Maggie Brown, MPANZ, MNZPsS
Gifted into Adulthood: A Conversation That Needs to Happen
Let’s start talking about what happens to gifted children when they (we) are no longer children. It’s a long-overdue conversation. As a psychotherapist, I have worked with hundreds of gifted adults here in New Zealand and around the world. In this presentation, I share insights from my clinical work and my research with gifted adults. In this short but important conversation, I hope to dispel some myths and raise new awareness about the reality of living as a gifted adult in 2020. And I’ll give five key reasons why we need to continue to talk about giftedness beyond childhood. This conversation will be of interest to parents, educators, clinicians and gifted people of all ages, and to those around us who often wonder. Together, let’s open our minds and find the language to talk about giftedness across the lifespan.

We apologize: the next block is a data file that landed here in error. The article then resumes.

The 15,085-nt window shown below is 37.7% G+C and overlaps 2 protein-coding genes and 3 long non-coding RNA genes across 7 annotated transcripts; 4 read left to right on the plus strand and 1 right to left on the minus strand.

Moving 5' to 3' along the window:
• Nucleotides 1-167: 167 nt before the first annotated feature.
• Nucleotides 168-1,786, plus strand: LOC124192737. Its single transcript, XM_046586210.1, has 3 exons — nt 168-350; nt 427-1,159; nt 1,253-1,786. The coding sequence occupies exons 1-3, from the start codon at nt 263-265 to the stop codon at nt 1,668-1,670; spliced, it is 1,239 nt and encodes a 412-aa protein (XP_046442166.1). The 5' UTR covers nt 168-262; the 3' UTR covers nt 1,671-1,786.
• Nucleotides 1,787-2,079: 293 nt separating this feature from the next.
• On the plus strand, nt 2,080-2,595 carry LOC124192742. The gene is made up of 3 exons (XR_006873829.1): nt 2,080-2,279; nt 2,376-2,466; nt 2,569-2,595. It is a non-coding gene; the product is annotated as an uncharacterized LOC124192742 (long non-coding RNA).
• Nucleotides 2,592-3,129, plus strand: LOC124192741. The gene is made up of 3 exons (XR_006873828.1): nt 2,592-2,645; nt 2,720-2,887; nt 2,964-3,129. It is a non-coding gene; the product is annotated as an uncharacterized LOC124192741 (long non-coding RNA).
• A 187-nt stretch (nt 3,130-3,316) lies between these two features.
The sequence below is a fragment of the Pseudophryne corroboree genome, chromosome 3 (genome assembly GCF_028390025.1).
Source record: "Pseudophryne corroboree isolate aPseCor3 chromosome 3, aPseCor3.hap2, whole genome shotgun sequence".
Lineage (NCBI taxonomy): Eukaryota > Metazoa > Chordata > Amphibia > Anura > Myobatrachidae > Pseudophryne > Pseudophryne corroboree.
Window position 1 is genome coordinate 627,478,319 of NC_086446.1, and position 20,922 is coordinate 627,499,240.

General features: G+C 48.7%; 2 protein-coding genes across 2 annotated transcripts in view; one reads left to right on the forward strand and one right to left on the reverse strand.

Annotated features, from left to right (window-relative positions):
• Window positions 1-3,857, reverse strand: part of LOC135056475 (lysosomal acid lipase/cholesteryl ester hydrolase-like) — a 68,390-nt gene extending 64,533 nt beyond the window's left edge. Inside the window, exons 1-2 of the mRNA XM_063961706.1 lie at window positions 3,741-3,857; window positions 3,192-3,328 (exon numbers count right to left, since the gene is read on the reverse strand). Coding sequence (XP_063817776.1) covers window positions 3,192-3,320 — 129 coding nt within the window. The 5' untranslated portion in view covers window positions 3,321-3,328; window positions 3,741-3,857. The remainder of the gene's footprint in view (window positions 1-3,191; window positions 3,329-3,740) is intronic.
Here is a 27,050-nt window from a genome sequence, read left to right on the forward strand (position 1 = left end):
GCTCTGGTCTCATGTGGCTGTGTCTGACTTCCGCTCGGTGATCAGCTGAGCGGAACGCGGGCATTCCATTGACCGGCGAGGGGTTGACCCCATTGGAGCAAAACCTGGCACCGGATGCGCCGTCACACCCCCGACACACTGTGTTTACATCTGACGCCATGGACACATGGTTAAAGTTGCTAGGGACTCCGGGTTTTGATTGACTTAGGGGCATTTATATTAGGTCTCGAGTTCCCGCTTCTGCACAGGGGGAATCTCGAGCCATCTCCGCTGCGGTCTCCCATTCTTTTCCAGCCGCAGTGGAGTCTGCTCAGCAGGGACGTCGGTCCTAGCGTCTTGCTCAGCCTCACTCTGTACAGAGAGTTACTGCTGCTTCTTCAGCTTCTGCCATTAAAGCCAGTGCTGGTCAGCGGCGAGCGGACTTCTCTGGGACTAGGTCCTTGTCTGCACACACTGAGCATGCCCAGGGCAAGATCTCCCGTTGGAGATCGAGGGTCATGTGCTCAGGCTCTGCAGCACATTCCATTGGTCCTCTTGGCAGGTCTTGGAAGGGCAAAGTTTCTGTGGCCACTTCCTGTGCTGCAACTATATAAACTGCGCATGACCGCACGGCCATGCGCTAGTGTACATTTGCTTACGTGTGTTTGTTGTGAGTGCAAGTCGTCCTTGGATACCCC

Maggie Brown is a psychotherapist, counsellor and psychology researcher with a special interest in gifted adults. She was worked for over 30 years with neuro-atypical adults, and with their families. Maggie’s passion is to depathologize the gifted experience by increasing awareness. Complexity, intensity and insatiable curiosity are all too often seen as problems in adult contexts. Misdiagnosis is a very real risk. Maggie works internationally and here in New Zealand to change that. A gifted woman herself, she has raised a gifted son in New Zealand. She knows what it’s like to be a parent and a gifted adult experiences that often go hand in hand.